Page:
The latest data support these trends. The Association of Asia Pacific Airlines (AAPA) said international air cargo demand recorded 13.2 percent year-on-year growth in December, led by increased e-commerce shipments.

“Whilst international air cargo demand declined by 2.8 percent for the full year, the last quarter of 2023 saw an 8.2 percent increase compared to the previous corresponding period,” said Subhas Menon, AAPA Director General.

The International Air Transport Association (IATA) reported that global demand in December was up 10.8 percent compared to a year earlier, the strongest annual growth recorded over the past two years.

A strong start to 2024

The positive numbers rolled through into 2024. Market analysis by Xeneta found that global air cargo volumes rose 10 percent year-on-year in January as shippers’ concerns over hostilities in the Red Sea and an early Lunar New Year more than compensated for an anticipated post-Christmas drop in e-commerce traffic.

Despite the encouraging data, Niall van de Wouw, Xeneta’s Chief Airfreight Officer, said a relatively strong January from a volume perspective had not changed the air cargo market’s fundamentals.

“This is not consumers buying more, it is likely linked to Red Sea disruption as well as the upcoming Lunar New Year and some indicators that the general cargo market is busier than expected,” said van de Wouw. “We don’t see this reflected in rates but that’s not surprising in January because there’s not the same pressure on capacity.”

He added that the situation in the Red Sea had brought nervousness to many supply chains and possibly encouraged some shippers to have a knee-jerk reaction, shifting to air freight, and thus, bringing volumes forward, and securing capacity.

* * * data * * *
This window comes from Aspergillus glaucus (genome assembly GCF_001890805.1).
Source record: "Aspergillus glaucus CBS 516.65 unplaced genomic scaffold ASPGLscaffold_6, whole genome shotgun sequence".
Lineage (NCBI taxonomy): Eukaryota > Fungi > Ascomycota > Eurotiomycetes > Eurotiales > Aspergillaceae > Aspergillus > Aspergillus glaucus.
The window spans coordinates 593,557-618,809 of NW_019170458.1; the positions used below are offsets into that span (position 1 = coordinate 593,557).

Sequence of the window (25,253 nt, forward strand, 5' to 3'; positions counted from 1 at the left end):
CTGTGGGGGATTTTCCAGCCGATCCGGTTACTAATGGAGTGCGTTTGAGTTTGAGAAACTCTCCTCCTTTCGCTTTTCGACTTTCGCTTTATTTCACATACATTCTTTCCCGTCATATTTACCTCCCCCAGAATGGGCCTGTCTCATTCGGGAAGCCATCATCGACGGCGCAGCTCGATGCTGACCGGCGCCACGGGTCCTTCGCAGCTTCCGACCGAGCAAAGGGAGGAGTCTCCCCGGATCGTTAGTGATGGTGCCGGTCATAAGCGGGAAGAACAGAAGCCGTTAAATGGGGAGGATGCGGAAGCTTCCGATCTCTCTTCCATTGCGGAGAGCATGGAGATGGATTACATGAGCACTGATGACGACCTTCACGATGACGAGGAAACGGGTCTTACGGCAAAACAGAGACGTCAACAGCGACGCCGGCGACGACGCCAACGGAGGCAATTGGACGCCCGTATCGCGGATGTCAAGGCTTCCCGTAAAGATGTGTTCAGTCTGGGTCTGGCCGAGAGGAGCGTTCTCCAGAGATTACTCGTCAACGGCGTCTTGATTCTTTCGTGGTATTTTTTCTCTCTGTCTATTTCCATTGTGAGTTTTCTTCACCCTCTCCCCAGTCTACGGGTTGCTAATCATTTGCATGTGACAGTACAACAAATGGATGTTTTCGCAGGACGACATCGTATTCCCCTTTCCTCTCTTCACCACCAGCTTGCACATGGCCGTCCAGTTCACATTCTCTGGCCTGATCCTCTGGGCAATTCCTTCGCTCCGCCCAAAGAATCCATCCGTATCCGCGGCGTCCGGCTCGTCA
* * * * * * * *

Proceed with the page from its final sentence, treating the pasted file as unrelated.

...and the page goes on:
However, the consensus seems to be that this will not produce a long-term positive effect on air freight.

“Once the initial nerves and uncertainty subsides, stability will return once shippers simply accept that ocean freight may just take two weeks longer, causing the need for air freight to then dwindle,” noted van De Wouw.

Similarly, Frank also noted that operations are likely to normalize as carriers adapt to the Red Sea situation.

“Overall, we’re not seeing signs of a strong pick-up in demand, and there was no indication of a traditional Lunar New Year rush in January. So, it is likely that once shippers have cleared their backlog shipments, demand for air freight will balance out capacity in the coming months,” said Frank.

Supply-side rates ceiling

DHL’s January Air Freight State Of The Industry noted that global air cargo capacity in January 2024, boosted by the strong recovery in passenger flights, was 8 percent higher than in January 2023. Bruce Chan, Director, and Senior Research Analyst covering Global Logistics and Future Mobility at Stifel, believes the supply-side part of the air cargo equation will limit rate rises this year, despite the Baltic Air Freight Index climbing by a 6.4 percent increase in the week to 29 January, cutting its decline over the past 12 months to a 24.2 percent decrease.

Structurally, Chan argues that capacity is still a headwind to air freight rate increases as passenger belly space continues to come back online.

“As of December 2023, IATA available capacity grew 13.6 percent globally, with the Asia Pacific region seeing a staggering 31 percent increase against a 19 percent rise in demand,” he said, adding that belly space will continue to expand this year.

“For the rest of the year, our baseline assumption is that demand will improve, but very gradually, which will cause year-on-year rate declines to narrow but with a lag,” said Chan. “In the meantime, while global supply chain disruption from geopolitical or other events might accelerate the process, based on what we see today, a return to annual air cargo rate growth probably won’t happen until 2025.”